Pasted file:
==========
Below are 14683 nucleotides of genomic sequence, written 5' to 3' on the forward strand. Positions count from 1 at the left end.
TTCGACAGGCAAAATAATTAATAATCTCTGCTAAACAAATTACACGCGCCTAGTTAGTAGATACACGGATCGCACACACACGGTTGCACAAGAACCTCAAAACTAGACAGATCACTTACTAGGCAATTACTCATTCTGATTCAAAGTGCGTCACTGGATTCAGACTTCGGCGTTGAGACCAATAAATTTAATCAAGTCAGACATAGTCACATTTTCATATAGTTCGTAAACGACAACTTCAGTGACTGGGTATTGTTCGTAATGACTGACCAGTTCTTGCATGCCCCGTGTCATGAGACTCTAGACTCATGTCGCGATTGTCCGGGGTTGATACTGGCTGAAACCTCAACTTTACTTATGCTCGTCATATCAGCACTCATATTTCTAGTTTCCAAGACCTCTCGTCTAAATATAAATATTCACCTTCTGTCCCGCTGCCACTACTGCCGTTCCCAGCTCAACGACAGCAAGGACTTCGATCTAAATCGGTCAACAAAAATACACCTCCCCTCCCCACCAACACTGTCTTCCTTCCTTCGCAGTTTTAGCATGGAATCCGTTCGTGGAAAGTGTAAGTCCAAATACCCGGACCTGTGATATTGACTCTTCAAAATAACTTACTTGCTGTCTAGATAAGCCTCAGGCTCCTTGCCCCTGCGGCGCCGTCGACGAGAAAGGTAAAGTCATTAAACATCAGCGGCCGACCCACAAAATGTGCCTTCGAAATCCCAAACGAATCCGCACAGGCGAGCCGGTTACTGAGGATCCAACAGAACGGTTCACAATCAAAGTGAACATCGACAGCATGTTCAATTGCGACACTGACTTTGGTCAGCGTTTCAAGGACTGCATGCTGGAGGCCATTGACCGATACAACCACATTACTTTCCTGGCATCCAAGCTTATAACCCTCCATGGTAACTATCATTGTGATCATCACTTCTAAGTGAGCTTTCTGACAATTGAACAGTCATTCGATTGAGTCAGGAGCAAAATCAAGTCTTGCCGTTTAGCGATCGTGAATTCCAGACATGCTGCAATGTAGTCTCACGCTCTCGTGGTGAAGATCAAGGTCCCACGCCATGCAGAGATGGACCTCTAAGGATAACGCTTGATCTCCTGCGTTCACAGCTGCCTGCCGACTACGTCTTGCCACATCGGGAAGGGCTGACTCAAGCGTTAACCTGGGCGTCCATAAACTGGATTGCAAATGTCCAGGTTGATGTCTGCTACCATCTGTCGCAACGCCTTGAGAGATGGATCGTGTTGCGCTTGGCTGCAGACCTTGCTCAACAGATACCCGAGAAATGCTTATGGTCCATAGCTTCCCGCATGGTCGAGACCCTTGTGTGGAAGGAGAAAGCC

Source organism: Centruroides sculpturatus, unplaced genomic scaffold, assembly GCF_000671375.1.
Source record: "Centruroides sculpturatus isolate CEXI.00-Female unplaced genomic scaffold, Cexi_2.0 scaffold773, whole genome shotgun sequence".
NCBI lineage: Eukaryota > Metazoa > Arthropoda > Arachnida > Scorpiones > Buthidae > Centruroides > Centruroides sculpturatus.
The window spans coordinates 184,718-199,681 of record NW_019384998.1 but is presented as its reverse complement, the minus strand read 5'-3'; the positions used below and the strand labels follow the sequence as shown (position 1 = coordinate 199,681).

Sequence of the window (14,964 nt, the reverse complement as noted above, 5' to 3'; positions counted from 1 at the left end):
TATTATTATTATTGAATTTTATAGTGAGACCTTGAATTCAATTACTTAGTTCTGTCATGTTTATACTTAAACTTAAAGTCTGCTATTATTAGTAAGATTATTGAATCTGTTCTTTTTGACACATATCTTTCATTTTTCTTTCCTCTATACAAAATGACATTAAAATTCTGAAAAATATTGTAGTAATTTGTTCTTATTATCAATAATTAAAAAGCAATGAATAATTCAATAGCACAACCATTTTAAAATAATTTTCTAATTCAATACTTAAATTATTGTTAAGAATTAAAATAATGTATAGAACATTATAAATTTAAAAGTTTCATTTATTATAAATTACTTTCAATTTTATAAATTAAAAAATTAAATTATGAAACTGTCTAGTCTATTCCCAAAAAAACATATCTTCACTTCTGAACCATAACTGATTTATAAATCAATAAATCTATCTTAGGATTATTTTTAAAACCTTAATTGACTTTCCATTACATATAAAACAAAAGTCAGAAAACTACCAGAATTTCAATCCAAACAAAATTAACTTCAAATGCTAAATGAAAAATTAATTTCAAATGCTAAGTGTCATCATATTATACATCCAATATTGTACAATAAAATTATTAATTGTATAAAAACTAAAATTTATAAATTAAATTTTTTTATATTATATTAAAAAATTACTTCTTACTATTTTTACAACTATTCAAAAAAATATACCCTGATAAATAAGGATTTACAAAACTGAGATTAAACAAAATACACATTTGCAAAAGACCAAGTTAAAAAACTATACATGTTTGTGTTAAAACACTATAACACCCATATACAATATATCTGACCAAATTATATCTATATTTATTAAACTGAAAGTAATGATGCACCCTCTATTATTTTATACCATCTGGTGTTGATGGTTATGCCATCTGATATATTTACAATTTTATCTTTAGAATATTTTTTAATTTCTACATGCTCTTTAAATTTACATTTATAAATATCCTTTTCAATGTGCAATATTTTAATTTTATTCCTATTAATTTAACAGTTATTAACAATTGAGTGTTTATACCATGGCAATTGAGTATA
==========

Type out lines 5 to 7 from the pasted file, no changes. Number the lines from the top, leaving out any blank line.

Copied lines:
NCBI lineage: Eukaryota > Metazoa > Arthropoda > Arachnida > Scorpiones > Buthidae > Centruroides > Centruroides sculpturatus.
The window spans coordinates 184,718-199,681 of record NW_019384998.1 but is presented as its reverse complement, the minus strand read 5'-3'; the positions used below and the strand labels follow the sequence as shown (position 1 = coordinate 199,681).

Sequence of the window (14,964 nt, the reverse complement as noted above, 5' to 3'; positions counted from 1 at the left end):